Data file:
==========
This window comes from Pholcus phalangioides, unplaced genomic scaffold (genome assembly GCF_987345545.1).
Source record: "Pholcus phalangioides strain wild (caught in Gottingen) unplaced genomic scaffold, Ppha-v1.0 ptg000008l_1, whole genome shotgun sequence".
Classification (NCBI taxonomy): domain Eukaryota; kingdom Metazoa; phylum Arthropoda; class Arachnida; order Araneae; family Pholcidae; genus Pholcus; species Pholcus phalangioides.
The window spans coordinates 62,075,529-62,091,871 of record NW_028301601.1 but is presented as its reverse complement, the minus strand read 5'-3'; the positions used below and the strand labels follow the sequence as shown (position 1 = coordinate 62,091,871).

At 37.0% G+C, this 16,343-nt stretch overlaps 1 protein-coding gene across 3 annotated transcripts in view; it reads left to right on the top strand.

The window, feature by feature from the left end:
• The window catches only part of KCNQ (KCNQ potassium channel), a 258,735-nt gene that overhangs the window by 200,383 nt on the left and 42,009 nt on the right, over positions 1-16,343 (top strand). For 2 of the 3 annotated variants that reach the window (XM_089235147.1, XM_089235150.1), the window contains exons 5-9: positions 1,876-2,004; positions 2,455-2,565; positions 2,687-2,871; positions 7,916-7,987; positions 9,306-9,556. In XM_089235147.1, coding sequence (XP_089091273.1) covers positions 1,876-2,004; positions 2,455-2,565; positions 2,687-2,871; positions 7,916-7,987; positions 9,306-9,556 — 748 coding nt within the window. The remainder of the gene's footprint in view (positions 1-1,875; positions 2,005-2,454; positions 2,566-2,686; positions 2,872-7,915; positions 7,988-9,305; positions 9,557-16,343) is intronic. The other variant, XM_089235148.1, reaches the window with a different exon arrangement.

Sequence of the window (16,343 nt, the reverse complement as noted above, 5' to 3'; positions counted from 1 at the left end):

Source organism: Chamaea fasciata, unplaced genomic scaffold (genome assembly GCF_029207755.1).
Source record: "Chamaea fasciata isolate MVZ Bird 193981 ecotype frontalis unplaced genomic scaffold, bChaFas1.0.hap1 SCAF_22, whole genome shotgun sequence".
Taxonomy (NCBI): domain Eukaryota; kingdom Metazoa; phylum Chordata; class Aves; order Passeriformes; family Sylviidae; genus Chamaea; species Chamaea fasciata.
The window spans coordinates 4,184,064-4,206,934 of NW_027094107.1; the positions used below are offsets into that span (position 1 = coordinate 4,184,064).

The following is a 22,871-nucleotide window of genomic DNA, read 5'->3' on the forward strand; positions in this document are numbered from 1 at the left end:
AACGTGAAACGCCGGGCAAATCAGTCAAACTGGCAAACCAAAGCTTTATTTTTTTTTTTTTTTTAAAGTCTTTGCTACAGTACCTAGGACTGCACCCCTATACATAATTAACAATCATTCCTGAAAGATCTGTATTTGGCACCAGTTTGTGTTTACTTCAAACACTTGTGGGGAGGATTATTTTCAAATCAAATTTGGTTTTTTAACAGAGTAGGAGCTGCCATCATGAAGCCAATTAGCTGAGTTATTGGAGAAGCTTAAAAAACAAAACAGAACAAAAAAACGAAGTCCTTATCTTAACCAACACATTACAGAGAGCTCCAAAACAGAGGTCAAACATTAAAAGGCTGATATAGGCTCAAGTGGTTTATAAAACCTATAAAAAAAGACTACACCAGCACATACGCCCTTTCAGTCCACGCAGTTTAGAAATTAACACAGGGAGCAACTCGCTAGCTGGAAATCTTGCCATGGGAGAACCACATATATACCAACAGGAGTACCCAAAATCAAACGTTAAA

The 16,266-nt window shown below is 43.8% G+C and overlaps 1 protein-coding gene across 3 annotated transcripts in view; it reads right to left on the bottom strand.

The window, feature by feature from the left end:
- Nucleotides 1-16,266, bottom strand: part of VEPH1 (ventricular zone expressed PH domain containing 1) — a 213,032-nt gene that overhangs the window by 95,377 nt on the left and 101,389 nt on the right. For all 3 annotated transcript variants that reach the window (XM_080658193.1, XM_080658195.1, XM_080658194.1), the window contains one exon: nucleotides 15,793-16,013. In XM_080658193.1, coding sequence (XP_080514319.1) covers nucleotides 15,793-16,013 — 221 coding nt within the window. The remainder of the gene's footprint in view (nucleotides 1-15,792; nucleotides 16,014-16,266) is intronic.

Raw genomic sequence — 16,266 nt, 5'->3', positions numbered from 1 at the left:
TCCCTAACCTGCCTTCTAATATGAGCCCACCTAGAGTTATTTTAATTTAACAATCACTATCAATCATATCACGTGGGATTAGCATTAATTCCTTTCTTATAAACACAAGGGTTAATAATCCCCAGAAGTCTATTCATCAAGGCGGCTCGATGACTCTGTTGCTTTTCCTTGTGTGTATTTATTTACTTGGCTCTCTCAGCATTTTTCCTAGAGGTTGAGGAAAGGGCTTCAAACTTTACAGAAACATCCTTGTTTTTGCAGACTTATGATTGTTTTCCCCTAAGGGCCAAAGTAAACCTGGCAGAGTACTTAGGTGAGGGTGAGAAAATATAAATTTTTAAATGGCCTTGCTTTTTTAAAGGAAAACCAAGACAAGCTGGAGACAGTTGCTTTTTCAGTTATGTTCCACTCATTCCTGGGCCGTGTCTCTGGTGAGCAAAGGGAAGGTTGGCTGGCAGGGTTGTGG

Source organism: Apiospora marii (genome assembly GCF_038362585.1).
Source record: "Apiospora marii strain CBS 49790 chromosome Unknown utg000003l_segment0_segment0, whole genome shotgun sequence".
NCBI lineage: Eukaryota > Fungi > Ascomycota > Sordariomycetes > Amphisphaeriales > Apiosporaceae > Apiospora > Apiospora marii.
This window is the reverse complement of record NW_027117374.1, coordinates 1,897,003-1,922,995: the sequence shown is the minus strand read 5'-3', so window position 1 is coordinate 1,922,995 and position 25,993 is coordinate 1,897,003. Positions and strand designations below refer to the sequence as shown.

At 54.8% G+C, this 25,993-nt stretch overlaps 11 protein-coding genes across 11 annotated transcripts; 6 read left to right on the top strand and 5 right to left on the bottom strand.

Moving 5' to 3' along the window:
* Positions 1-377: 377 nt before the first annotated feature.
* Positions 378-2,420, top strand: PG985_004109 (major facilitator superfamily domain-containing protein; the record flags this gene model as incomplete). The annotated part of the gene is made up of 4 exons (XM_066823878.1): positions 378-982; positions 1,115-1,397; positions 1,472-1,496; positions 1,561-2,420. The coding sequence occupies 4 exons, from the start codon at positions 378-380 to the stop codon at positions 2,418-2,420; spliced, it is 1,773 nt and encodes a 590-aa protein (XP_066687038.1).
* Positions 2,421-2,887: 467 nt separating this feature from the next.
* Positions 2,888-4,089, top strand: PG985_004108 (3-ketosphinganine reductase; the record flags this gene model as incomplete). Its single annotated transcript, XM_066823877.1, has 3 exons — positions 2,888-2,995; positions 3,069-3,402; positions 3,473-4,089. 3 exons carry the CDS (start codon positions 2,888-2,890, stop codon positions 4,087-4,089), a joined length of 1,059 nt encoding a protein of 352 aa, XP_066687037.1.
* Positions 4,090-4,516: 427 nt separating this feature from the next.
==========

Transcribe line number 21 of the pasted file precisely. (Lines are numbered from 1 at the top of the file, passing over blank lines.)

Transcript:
Source record: "Apiospora marii strain CBS 49790 chromosome Unknown utg000003l_segment0_segment0, whole genome shotgun sequence".